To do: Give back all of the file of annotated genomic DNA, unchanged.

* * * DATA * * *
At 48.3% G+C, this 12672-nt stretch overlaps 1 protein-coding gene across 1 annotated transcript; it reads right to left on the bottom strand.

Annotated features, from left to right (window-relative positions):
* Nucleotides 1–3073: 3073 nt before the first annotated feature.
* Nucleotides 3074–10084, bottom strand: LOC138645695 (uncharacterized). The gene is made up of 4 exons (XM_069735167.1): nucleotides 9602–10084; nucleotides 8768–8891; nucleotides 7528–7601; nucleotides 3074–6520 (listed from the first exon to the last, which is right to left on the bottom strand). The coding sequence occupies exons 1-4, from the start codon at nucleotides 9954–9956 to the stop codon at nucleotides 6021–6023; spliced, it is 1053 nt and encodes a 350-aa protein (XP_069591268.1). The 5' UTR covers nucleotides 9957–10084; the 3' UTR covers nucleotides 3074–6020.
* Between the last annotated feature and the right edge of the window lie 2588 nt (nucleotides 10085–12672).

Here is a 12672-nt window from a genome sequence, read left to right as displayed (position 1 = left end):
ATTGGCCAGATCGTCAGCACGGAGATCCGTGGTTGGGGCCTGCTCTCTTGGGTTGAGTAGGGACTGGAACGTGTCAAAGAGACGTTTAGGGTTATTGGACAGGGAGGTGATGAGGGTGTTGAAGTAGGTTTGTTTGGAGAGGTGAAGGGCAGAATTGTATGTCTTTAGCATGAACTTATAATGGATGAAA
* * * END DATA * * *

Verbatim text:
At 48.3% G+C, this 12672-nt stretch overlaps 1 protein-coding gene across 1 annotated transcript; it reads right to left on the bottom strand.

Annotated features, from left to right (window-relative positions):
* Nucleotides 1–3073: 3073 nt before the first annotated feature.
* Nucleotides 3074–10084, bottom strand: LOC138645695 (uncharacterized). The gene is made up of 4 exons (XM_069735167.1): nucleotides 9602–10084; nucleotides 8768–8891; nucleotides 7528–7601; nucleotides 3074–6520 (listed from the first exon to the last, which is right to left on the bottom strand). The coding sequence occupies exons 1-4, from the start codon at nucleotides 9954–9956 to the stop codon at nucleotides 6021–6023; spliced, it is 1053 nt and encodes a 350-aa protein (XP_069591268.1). The 5' UTR covers nucleotides 9957–10084; the 3' UTR covers nucleotides 3074–6020.
* Between the last annotated feature and the right edge of the window lie 2588 nt (nucleotides 10085–12672).

Here is a 12672-nt window from a genome sequence, read left to right as displayed (position 1 = left end):
ATTGGCCAGATCGTCAGCACGGAGATCCGTGGTTGGGGCCTGCTCTCTTGGGTTGAGTAGGGACTGGAACGTGTCAAAGAGACGTTTAGGGTTATTGGACAGGGAGGTGATGAGGGTGTTGAAGTAGGTTTGTTTGGAGAGGTGAAGGGCAGAATTGTATGTCTTTAGCATGAACTTATAATGGATGAAA